Security Council Members Weigh In on Rebuilding

France, Russia and Germany urged the United States and Britain on Friday to ensure that the move toward self-government in Iraq includes all Iraqis opposed to violence, neighboring countries and the United Nations (search).

The three countries — which opposed the U.S.-led war in Iraq — also supported the idea of a conference that would bring together a broad spectrum of Iraqi groups, along with Iraq's neighbors and international representatives to support the return of sovereignty.

Russia said the conference could be held outside Iraq because of security concerns and proposed that it set specific steps to implement the political timetable agreed to by the U.S.-led coalition and the Iraqi Governing Council (search) on Nov. 15.

The views of the key Security Council (search) members were spelled out at an open meeting after U.S. Ambassador John Negroponte (search) and British Ambassador Emyr Jones Parry briefed members on the timetable and coalition efforts to improve security and give Iraqis more responsibility for running the country.

While France, Russia and Germany recognized the coalition's progress toward restoring stability to Iraq, they made clear that the political process must be broadened significantly to give the new Iraqi government national and international legitimacy.

And they want that process included in any new resolution. The United States had hoped for quick Security Council approval of a resolution simply endorsing the new agreement, according to U.N. diplomats, but the French, Russian and German proposals would almost certainly entail lengthy negotiations.

The timetable calls for the coalition to hand over power to an Iraqi transitional government by June 30, though U.S. troops would stay beyond that date — not as an occupation force, but at the invitation of the new government.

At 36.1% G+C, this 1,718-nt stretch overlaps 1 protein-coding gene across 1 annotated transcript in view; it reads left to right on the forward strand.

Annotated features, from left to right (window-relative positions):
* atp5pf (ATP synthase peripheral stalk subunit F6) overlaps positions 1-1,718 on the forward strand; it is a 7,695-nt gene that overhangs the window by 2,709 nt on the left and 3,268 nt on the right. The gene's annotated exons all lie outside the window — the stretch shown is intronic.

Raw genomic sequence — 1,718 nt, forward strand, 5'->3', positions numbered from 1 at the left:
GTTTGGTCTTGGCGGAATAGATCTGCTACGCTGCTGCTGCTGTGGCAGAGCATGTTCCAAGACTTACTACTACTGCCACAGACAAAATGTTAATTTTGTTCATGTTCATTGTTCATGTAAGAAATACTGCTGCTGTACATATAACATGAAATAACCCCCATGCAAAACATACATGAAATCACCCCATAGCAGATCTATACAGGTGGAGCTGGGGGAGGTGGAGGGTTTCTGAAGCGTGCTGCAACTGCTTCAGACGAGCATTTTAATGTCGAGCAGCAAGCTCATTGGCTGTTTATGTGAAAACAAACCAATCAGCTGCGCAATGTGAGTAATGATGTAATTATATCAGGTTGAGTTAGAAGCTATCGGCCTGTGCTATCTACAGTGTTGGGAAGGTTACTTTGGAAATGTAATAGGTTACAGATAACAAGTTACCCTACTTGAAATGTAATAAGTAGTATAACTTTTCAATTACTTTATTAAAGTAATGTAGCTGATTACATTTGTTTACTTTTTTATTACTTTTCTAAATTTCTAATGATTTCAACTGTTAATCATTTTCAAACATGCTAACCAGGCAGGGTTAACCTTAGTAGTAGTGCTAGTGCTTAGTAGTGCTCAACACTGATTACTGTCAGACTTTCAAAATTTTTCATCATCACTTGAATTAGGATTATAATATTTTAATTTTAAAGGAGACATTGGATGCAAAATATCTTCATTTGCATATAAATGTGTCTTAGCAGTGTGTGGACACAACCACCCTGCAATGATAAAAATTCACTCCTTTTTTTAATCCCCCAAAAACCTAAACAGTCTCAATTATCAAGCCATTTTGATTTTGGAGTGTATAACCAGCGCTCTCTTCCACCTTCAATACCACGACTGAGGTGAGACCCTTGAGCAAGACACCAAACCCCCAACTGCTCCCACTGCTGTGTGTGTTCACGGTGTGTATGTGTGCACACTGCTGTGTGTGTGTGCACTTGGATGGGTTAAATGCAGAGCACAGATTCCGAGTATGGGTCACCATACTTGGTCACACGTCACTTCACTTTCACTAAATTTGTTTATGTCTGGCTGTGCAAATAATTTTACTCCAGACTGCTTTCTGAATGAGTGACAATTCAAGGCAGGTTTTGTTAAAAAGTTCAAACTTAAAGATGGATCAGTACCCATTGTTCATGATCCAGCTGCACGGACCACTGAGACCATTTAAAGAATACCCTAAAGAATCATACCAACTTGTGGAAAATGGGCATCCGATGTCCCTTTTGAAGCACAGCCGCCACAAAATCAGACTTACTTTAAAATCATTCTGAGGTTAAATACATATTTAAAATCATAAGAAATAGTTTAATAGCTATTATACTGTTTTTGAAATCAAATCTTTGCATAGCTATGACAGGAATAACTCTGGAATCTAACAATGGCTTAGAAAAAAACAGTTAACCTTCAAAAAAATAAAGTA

The transitional government would organize elections by March 15, 2005, for a constitutional convention to draft a constitution that would be ratified in a referendum. A new Iraqi government would be elected by Dec. 31, 2005.

France's U.N. Ambassador Jean-Marc de La Sabliere said "it is a matter of urgency to rebuild consensus in Iraq, at the regional level, and within the international community."

First, all Iraqis who oppose or who have given up violence must be involved in the political process, the French ambassador said.

"It is also essential to involve and to make accountable all of the states of the region, without exception, to enable Iraq to become part of the region once again," de La Sabliere said. "It is essential that the United Nations be allowed, with full independence, to lend its legitimacy and its support to support the transition in Iraq at each of the stages."

Germany's U.N. Ambassador, Gunter Pleuger, Russian U.N. Ambassador Sergey Lavrov, and China's U.N. Ambassador, Wang Guangya, echoed the importance of a strong U.N. role.

"We need to involve in the process of settlement as many Iraqis as possible, regional countries, and give the U.N. a real chance," Lavrov said.

Negroponte said the United States supports "a vital role" for the United Nations in Iraq and would welcome the return of U.N. international staff who were pulled out of Baghdad after two bombings at U.N. headquarters and a spate of attacks.

But the role he envisioned didn't go beyond existing Security Council resolutions.

Negroponte said "efforts are going to be made to ensure the largest possible degree of inclusiveness" in the process of choosing a transitional national assembly. The United States will also examine the proposal for an international conference, a proposal which it would consider "very seriously" if the Iraqis request it, he said.